Music, culture and identity
At the time of globalization it is difficult to pretend avoiding music culture and identity from political, cultural and social developments. Thus, it is impossible for the music to be unshakable and to represent national identity by not taking and giving nothing to culture. The dynamics of life and the rapid development of technology make it impossible for the culture to remain unaffected in terms of sharing experiences social experiences. Culture represents our current course, both in terms of politics, also in the social and human aspects.
Through the technology it is possible for our children to be equal with children of all other countries, to exchange information and to connect directly with all countries of the world. Musical education is one of the main factors of cultural development and preservation of national identity. Identity consists of everything we posses and reflect. We are those who distinguish from each other and have a common denominator compared to other nations. Keywords: Globalization, identity, song, culture, music.
Music represents the spiritual side, surrounded with all the situations that the man experience. It is an integral part of the individual, collective and national development process. Artistic creativity is the path that connects people within the family, social and human environment. Through expressive language of music we recognize, identify and reflect on others. We reflect the identity, culture, and unification of the environment around us. Man is creative, unique and reflective, while art is created by him. “The man is an esthetic object and subject. Esthetic situation is conditioned by many factors, mainly social – humanitarian development processes, within the historical, psychological, ethical, political or artistic” (Hysi, 2005).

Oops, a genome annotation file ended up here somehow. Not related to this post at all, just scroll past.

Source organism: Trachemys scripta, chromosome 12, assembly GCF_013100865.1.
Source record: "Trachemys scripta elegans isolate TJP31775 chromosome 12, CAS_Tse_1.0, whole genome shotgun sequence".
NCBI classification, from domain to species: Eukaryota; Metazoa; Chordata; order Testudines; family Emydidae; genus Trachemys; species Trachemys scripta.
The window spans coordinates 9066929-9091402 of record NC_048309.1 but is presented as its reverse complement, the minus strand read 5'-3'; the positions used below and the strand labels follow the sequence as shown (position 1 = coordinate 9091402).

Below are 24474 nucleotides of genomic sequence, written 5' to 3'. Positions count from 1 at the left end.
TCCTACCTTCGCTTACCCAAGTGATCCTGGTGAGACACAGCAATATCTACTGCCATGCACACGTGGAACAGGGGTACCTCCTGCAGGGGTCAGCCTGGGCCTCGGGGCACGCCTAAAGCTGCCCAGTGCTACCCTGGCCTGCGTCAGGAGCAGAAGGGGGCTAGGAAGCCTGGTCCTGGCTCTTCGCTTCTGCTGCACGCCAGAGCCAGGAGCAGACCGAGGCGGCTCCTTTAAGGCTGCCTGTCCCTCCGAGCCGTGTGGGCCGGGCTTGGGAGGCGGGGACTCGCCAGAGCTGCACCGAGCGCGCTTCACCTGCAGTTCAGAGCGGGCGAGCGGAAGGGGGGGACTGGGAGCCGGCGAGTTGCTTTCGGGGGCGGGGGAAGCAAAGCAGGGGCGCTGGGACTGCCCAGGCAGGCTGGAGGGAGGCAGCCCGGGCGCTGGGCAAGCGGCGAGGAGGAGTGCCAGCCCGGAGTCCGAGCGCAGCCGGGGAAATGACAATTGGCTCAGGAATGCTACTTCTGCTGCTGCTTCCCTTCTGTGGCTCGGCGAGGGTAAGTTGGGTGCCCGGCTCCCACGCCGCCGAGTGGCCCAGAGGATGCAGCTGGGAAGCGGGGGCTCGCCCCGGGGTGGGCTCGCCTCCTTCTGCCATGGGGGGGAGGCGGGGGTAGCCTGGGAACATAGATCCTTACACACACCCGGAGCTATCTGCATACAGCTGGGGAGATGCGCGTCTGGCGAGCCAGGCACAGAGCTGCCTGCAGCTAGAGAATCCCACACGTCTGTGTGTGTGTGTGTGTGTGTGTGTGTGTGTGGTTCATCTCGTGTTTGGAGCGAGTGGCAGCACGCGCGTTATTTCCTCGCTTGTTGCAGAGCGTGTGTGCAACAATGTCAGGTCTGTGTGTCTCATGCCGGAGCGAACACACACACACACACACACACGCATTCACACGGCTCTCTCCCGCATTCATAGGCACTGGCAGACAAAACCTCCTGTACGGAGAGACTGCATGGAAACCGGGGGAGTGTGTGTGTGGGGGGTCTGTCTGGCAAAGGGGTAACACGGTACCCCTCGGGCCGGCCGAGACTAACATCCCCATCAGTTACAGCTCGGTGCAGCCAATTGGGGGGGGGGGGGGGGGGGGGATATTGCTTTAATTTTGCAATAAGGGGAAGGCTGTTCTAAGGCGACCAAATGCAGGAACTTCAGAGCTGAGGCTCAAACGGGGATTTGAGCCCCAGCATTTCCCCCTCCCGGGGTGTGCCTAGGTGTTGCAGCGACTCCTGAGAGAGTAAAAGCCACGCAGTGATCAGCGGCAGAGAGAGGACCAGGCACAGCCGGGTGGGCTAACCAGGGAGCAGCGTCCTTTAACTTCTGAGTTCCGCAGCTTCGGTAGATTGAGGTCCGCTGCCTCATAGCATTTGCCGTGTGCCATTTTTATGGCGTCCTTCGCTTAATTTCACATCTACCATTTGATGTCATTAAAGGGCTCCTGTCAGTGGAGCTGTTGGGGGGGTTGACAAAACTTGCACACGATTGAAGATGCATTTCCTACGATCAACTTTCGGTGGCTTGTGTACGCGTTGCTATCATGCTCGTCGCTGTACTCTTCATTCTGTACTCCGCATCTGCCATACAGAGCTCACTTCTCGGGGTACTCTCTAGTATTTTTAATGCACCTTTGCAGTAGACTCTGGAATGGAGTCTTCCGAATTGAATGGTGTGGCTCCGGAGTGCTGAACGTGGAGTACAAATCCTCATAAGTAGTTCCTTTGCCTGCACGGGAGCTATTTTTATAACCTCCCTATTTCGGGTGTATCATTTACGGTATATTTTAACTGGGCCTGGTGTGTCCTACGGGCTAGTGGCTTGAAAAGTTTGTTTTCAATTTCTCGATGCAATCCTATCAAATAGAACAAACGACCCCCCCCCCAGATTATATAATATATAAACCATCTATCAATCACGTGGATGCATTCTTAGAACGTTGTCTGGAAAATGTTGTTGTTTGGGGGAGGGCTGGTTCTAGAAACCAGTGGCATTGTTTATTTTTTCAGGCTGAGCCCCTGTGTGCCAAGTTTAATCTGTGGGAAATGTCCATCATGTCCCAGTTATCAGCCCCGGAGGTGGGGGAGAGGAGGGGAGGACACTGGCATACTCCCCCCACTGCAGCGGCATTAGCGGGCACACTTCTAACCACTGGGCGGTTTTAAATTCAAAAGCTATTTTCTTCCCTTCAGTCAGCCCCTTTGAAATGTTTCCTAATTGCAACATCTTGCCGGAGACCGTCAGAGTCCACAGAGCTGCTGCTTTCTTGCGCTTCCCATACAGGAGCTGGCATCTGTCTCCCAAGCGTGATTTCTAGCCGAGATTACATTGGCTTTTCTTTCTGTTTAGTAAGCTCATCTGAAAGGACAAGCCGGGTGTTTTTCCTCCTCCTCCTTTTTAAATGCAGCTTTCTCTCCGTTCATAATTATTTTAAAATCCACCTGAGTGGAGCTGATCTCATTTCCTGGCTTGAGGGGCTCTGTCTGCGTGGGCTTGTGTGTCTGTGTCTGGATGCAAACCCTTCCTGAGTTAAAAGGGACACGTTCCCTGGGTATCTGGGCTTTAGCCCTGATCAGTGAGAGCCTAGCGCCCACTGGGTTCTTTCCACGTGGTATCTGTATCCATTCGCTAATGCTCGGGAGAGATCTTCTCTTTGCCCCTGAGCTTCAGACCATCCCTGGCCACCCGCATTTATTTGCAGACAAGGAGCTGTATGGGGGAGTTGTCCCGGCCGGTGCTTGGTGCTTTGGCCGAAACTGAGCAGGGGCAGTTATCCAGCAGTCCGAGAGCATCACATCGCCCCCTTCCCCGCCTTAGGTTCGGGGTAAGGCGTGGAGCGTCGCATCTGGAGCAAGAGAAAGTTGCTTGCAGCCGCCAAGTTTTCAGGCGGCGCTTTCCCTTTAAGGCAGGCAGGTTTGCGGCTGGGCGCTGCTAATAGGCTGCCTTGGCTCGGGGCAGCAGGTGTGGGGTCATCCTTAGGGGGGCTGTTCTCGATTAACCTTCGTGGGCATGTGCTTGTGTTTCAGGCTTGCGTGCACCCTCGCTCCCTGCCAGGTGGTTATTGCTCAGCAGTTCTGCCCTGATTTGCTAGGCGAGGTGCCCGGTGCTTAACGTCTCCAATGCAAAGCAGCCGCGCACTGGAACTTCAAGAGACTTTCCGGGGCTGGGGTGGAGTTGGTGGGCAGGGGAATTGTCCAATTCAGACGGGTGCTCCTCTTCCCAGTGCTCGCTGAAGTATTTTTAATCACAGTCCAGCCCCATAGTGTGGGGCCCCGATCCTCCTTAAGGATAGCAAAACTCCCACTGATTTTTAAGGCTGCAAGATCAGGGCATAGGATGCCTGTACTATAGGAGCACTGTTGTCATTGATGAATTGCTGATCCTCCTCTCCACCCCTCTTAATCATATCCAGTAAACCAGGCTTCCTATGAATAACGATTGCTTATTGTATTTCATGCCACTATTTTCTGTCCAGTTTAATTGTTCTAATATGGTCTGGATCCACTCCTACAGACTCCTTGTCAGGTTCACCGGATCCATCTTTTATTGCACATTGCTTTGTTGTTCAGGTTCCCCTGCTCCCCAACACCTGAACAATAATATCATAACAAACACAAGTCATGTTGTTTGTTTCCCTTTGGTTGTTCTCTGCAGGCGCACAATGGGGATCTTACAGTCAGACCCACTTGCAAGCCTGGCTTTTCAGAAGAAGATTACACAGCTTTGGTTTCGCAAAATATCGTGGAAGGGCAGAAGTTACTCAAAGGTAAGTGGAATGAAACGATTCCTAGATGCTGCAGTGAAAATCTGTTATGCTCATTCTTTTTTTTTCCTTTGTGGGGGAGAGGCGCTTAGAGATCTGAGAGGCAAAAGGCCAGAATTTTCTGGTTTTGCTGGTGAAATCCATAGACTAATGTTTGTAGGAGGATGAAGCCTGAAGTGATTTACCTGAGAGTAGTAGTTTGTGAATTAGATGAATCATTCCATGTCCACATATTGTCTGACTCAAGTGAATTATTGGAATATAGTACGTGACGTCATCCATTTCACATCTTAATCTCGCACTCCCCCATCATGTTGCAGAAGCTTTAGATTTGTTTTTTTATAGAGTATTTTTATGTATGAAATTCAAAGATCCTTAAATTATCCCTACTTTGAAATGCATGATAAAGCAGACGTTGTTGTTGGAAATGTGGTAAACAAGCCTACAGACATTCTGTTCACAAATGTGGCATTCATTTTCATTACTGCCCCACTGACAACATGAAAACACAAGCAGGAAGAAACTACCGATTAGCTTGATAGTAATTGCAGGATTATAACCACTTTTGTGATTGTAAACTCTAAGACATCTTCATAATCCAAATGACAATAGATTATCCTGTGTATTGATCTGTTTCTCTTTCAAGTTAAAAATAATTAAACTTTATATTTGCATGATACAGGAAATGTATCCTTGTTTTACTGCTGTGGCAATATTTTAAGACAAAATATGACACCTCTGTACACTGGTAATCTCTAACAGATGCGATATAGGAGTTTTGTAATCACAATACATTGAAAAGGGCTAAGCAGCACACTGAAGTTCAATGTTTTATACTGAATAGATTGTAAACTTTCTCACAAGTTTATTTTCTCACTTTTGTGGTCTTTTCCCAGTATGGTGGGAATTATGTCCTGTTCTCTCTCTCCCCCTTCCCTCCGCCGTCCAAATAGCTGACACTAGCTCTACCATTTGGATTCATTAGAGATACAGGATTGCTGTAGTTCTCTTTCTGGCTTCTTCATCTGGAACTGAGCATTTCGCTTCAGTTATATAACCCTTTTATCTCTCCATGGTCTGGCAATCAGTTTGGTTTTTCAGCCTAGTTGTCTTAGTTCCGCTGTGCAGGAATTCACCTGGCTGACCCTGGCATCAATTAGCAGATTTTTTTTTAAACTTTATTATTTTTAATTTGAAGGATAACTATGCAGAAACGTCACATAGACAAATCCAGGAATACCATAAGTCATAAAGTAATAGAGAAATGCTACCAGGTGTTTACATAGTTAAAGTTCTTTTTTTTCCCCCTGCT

Music, as part of the art world, express feelings, emotions, general and special opinions, and is structured according to the spirit state, materialized through musical sounds. Art is the product of psychological thinking. “Art, in all its manifestation, folk or professional, is prone to update and make its appropriate place in the structural composition of a society” (Hysi, 2005, pp. 113-114). Populations throughout the history of human existence have been interacting with other populations, in all areas of life where music expresses feelings of experiences in diff erent situations where man lives and works. The well known philosopher Moravski states “We know no society without art and aesthetic experiences” (Moravski, 1947, 17).
Music plays an important role in the process of production and reproduction of national culture and national identity. Music follows man in all situations of his life, from birth to death. Music enables the connection of people with different traditions, different habits, different concepts of art and the world. It is present in us and we are sensitive to it.
“Music plays an important role in everyday life, we hear it on the radio and television, in the supermarket and in the church; we dance to it, rest with it. We seem to need it; in fact it is difficult to imagine a society without a form of music. Such an imperative need would justify its involvement in any school program. Sadly, this is an area that is neglected, usually because it is equated to a high level by the teachers” (Gilbert, 1981, p. 6).